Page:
Tuesday, February 10, 2015

Furst, Alan: Spies of the Balkans

Like the previously reviewed book, this has an unusual setting though not as exotic.   The lead is a
policeman based in Thessalonika where he deals with sensitive cases that bypass the standard system
of investigation.   He has an affair with an Englishwoman shortly before the 1941 invasion of Greece
and when she leaves with some haste, he finds himself involved in helping Jews get from Germany to
other countries by following routes through the Balkans to Thessalonika, then leaving usually by ship.   A short episode deals with his army work against the Italians but most of the book deals with
the help he and colleagues provide for those who can afford it - not that he benefits himself.   A major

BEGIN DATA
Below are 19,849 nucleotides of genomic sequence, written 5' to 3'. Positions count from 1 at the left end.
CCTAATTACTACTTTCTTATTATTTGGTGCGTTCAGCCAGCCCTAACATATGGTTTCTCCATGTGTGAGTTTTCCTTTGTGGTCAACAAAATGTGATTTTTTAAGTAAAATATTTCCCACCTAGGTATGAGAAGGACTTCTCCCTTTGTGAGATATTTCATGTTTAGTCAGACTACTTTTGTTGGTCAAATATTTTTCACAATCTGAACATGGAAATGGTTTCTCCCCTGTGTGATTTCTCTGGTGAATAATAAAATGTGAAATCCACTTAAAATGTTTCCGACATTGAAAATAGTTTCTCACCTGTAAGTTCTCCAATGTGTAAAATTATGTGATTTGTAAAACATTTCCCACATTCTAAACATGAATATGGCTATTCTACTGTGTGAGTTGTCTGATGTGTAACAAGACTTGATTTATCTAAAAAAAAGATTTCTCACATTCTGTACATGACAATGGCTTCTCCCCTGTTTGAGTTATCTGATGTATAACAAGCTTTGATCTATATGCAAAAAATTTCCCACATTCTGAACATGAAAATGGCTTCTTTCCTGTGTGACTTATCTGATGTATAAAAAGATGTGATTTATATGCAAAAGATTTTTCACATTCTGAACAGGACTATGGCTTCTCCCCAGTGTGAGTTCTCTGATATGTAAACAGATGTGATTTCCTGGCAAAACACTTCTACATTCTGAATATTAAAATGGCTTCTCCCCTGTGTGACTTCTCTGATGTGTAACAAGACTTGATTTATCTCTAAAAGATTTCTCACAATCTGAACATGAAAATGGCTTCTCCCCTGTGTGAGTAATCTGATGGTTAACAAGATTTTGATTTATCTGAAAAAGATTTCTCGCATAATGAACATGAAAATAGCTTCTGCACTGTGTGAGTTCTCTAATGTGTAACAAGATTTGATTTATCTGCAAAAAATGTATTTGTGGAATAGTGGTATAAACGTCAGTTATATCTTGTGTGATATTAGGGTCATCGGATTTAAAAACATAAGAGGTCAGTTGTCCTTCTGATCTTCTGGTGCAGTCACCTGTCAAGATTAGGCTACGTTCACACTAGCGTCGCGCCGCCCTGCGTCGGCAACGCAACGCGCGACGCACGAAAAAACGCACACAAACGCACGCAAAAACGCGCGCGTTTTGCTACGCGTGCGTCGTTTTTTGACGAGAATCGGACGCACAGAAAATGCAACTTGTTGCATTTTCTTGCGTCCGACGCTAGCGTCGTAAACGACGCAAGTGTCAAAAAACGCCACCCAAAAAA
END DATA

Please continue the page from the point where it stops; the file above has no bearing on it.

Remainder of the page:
incident is his being almost forced to help get a valuable English scientist out of Paris which he does
before himself leaving Greece as the Germans invade for a career in Izmir coordinating the work of
those behind what are now enemy lines.   The book is well written and the fictional events take place
in real situations without straining acceptance.   However, there was a certain air of unreality about
the main character's activities which did, for me, somewhat reduce my appreciation of the book.

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